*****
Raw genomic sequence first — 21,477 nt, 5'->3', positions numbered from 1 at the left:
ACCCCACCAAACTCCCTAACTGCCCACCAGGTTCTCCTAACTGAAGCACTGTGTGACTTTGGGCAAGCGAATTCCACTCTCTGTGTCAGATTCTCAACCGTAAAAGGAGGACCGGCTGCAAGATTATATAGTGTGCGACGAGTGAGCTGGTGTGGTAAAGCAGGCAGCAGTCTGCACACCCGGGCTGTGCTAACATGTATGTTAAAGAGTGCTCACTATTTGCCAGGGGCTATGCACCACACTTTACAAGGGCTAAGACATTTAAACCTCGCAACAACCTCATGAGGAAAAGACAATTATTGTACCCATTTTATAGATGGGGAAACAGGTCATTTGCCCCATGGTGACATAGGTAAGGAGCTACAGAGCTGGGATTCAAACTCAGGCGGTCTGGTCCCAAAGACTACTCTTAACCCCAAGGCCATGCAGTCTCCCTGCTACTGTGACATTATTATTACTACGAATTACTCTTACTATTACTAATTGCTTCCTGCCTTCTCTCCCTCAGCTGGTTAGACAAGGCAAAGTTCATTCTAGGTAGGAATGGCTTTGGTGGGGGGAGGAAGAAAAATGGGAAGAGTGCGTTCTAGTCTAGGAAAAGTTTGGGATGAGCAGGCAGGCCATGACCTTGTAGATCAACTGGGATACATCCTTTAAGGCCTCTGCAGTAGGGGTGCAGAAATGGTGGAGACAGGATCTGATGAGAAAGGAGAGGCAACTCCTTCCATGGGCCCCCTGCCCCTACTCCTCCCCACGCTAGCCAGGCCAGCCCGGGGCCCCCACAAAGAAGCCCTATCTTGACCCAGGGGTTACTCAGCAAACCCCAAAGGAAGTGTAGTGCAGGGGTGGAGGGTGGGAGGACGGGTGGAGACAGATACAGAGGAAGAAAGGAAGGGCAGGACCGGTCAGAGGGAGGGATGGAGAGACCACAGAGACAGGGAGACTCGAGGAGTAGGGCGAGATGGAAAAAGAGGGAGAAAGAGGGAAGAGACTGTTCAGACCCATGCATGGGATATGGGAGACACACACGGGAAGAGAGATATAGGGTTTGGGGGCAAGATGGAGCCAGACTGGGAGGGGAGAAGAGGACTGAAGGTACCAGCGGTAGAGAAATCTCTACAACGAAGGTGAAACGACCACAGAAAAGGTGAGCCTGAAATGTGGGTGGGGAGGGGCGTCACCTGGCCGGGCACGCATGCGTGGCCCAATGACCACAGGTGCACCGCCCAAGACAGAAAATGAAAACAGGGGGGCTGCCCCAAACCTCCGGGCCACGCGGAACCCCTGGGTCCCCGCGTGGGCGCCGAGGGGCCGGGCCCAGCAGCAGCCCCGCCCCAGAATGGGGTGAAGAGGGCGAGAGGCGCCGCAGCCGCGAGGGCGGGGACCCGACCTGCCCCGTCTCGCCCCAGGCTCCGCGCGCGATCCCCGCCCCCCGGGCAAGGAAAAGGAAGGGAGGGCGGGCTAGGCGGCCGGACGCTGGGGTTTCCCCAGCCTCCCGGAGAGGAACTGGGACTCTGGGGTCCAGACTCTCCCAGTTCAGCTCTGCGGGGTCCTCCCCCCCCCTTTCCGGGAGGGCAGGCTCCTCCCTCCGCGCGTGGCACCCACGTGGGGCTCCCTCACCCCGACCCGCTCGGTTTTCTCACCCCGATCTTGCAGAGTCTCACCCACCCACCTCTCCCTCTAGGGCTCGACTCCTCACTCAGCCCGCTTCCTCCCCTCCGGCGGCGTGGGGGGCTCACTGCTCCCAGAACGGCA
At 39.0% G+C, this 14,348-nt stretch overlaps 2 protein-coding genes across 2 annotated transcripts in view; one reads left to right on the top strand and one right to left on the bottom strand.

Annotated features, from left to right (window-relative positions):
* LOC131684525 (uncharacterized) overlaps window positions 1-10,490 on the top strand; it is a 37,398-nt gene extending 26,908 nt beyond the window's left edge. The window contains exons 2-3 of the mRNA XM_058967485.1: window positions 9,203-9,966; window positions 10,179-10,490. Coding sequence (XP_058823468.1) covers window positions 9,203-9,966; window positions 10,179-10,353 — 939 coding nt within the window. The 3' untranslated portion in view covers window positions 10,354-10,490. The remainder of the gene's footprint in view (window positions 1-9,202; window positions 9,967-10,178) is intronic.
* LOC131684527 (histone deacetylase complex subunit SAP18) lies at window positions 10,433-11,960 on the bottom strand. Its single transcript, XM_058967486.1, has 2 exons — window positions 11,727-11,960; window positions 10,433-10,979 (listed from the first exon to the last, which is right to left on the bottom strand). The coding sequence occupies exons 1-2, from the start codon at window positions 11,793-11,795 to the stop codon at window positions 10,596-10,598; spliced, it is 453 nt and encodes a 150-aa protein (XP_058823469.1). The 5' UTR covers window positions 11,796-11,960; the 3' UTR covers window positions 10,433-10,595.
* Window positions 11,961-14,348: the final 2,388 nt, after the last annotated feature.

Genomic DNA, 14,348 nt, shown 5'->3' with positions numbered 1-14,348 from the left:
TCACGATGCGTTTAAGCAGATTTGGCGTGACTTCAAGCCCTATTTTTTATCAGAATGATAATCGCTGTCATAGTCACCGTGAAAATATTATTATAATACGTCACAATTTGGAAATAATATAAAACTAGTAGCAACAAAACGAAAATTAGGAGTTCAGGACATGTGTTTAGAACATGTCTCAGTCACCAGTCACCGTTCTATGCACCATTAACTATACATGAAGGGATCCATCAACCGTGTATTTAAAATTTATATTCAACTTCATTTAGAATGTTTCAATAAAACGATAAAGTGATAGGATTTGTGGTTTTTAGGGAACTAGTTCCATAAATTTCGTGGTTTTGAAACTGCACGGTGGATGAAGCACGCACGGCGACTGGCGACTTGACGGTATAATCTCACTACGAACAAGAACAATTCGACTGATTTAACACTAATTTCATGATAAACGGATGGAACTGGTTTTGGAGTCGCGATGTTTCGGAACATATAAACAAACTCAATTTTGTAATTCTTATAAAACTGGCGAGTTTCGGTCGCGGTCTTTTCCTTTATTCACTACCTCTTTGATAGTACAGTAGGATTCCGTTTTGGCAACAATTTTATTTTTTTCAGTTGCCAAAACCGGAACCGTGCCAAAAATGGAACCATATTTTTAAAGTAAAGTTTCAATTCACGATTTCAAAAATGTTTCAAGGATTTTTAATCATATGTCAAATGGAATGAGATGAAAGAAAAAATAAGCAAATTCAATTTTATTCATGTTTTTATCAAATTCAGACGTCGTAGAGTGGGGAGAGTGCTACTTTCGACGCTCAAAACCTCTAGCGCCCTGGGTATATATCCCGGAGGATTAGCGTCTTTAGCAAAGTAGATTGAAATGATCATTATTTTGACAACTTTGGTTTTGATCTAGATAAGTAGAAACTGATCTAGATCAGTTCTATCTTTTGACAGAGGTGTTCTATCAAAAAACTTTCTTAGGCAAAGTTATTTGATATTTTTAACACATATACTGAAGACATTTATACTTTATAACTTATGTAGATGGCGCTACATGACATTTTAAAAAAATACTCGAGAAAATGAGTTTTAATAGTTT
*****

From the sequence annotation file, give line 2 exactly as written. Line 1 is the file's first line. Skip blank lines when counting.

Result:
ACCCCACCAAACTCCCTAACTGCCCACCAGGTTCTCCTAACTGAAGCACTGTGTGACTTTGGGCAAGCGAATTCCACTCTCTGTGTCAGATTCTCAACCGTAAAAGGAGGACCGGCTGCAAGATTATATAGTGTGCGACGAGTGAGCTGGTGTGGTAAAGCAGGCAGCAGTCTGCACACCCGGGCTGTGCTAACATGTATGTTAAAGAGTGCTCACTATTTGCCAGGGGCTATGCACCACACTTTACAAGGGCTAAGACATTTAAACCTCGCAACAACCTCATGAGGAAAAGACAATTATTGTACCCATTTTATAGATGGGGAAACAGGTCATTTGCCCCATGGTGACATAGGTAAGGAGCTACAGAGCTGGGATTCAAACTCAGGCGGTCTGGTCCCAAAGACTACTCTTAACCCCAAGGCCATGCAGTCTCCCTGCTACTGTGACATTATTATTACTACGAATTACTCTTACTATTACTAATTGCTTCCTGCCTTCTCTCCCTCAGCTGGTTAGACAAGGCAAAGTTCATTCTAGGTAGGAATGGCTTTGGTGGGGGGAGGAAGAAAAATGGGAAGAGTGCGTTCTAGTCTAGGAAAAGTTTGGGATGAGCAGGCAGGCCATGACCTTGTAGATCAACTGGGATACATCCTTTAAGGCCTCTGCAGTAGGGGTGCAGAAATGGTGGAGACAGGATCTGATGAGAAAGGAGAGGCAACTCCTTCCATGGGCCCCCTGCCCCTACTCCTCCCCACGCTAGCCAGGCCAGCCCGGGGCCCCCACAAAGAAGCCCTATCTTGACCCAGGGGTTACTCAGCAAACCCCAAAGGAAGTGTAGTGCAGGGGTGGAGGGTGGGAGGACGGGTGGAGACAGATACAGAGGAAGAAAGGAAGGGCAGGACCGGTCAGAGGGAGGGATGGAGAGACCACAGAGACAGGGAGACTCGAGGAGTAGGGCGAGATGGAAAAAGAGGGAGAAAGAGGGAAGAGACTGTTCAGACCCATGCATGGGATATGGGAGACACACACGGGAAGAGAGATATAGGGTTTGGGGGCAAGATGGAGCCAGACTGGGAGGGGAGAAGAGGACTGAAGGTACCAGCGGTAGAGAAATCTCTACAACGAAGGTGAAACGACCACAGAAAAGGTGAGCCTGAAATGTGGGTGGGGAGGGGCGTCACCTGGCCGGGCACGCATGCGTGGCCCAATGACCACAGGTGCACCGCCCAAGACAGAAAATGAAAACAGGGGGGCTGCCCCAAACCTCCGGGCCACGCGGAACCCCTGGGTCCCCGCGTGGGCGCCGAGGGGCCGGGCCCAGCAGCAGCCCCGCCCCAGAATGGGGTGAAGAGGGCGAGAGGCGCCGCAGCCGCGAGGGCGGGGACCCGACCTGCCCCGTCTCGCCCCAGGCTCCGCGCGCGATCCCCGCCCCCCGGGCAAGGAAAAGGAAGGGAGGGCGGGCTAGGCGGCCGGACGCTGGGGTTTCCCCAGCCTCCCGGAGAGGAACTGGGACTCTGGGGTCCAGACTCTCCCAGTTCAGCTCTGCGGGGTCCTCCCCCCCCCTTTCCGGGAGGGCAGGCTCCTCCCTCCGCGCGTGGCACCCACGTGGGGCTCCCTCACCCCGACCCGCTCGGTTTTCTCACCCCGATCTTGCAGAGTCTCACCCACCCACCTCTCCCTCTAGGGCTCGACTCCTCACTCAGCCCGCTTCCTCCCCTCCGGCGGCGTGGGGGGCTCACTGCTCCCAGAACGGCA